It’s why you can get below average returns buying a great company that is priced to perfection, and why you can get above average returns buying a shitty one that was left for dead.

And it’s why illegally knowing company earnings ahead of time doesn’t mean you’ll make money 100% of the time. [4]

In investing, you want to bet on the mispriced horse, not the horse most likely to win.


This applies both at the micro level to individual stock pitches, and at the macro level to investment firm performances. Absolute skill doesn’t matter. It’s the fund’s skill relative to competition that determines whether it can make above average returns.

It’s why information such as credit card, app download, or satellite data is no longer a factor for outperformance, but table stakes.

It’s why luck is playing a bigger role, since the dispersion in skill has been reduced.

And it’s why the overall outperformance (alpha) for hedge funds has stagnated, as more investors know best practices and frameworks.

In investing, it’s all relative.


2. Your tech relative is an eight year old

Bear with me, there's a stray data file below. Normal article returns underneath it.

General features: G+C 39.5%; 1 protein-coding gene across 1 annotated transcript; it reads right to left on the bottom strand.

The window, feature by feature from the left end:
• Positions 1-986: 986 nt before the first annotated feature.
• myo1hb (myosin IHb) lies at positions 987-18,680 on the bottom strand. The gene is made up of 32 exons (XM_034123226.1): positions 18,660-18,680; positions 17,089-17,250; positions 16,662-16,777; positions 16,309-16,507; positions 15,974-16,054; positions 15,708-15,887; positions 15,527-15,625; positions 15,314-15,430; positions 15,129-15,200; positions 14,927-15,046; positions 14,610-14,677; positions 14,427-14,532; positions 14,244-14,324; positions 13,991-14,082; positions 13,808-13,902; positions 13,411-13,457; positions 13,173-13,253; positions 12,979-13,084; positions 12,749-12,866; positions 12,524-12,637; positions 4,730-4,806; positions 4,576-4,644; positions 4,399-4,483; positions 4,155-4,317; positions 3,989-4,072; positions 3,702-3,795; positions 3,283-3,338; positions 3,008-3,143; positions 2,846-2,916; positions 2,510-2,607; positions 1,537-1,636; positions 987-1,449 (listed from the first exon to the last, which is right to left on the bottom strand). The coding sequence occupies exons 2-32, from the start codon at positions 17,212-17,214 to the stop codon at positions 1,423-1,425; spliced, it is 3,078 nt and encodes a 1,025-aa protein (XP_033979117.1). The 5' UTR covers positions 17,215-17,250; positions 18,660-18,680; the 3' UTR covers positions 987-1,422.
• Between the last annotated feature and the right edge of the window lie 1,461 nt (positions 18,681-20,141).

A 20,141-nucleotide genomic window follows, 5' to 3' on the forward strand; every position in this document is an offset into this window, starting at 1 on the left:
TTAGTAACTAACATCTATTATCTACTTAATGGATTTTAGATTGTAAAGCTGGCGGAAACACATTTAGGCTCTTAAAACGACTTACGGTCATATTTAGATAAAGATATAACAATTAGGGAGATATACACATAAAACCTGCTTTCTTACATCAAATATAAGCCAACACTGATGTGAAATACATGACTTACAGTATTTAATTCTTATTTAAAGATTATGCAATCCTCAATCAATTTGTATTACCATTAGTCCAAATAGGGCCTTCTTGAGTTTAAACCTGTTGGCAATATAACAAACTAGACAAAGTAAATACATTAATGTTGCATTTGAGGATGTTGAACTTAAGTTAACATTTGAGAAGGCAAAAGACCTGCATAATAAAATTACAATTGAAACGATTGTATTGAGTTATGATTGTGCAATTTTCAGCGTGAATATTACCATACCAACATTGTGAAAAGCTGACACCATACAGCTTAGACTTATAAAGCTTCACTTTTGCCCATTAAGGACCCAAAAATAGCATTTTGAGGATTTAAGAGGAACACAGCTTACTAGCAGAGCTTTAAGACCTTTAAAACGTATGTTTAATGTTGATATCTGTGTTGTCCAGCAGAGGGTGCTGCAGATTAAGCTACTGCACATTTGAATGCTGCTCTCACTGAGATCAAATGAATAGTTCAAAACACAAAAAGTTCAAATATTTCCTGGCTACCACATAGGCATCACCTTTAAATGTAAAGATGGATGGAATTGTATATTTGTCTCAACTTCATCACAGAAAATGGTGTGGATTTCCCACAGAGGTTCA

Imagine you’re at a tech company selling online widgets.

You’ve found an advertising channel that costs you $1 to acquire a customer, and each customer gives you $10 in lifetime value [5].

Seems like a great deal, so you start spending your marketing budget on it. It works, and you start looking up summer vacation homes to buy with the extra profit.

Except you start realising the number of customers you’re getting keeps going down, implying your customer acquisition cost (CAC) keeps going up. After a while, you’re barely breaking even on the customers. Summer vacation dreams dashed.

What went wrong?

Where you screwed up was not considering what the market equilibrium was. It doesn’t matter how efficient your marketing spend was, if your competitors were more efficient than you.

They’ll outspend you, acquire more customers, make more profit, and repeat. In the process, they’ll force price efficiency on the market and you. You were optimising for the local maxima; everyone else was solving for the global maxima.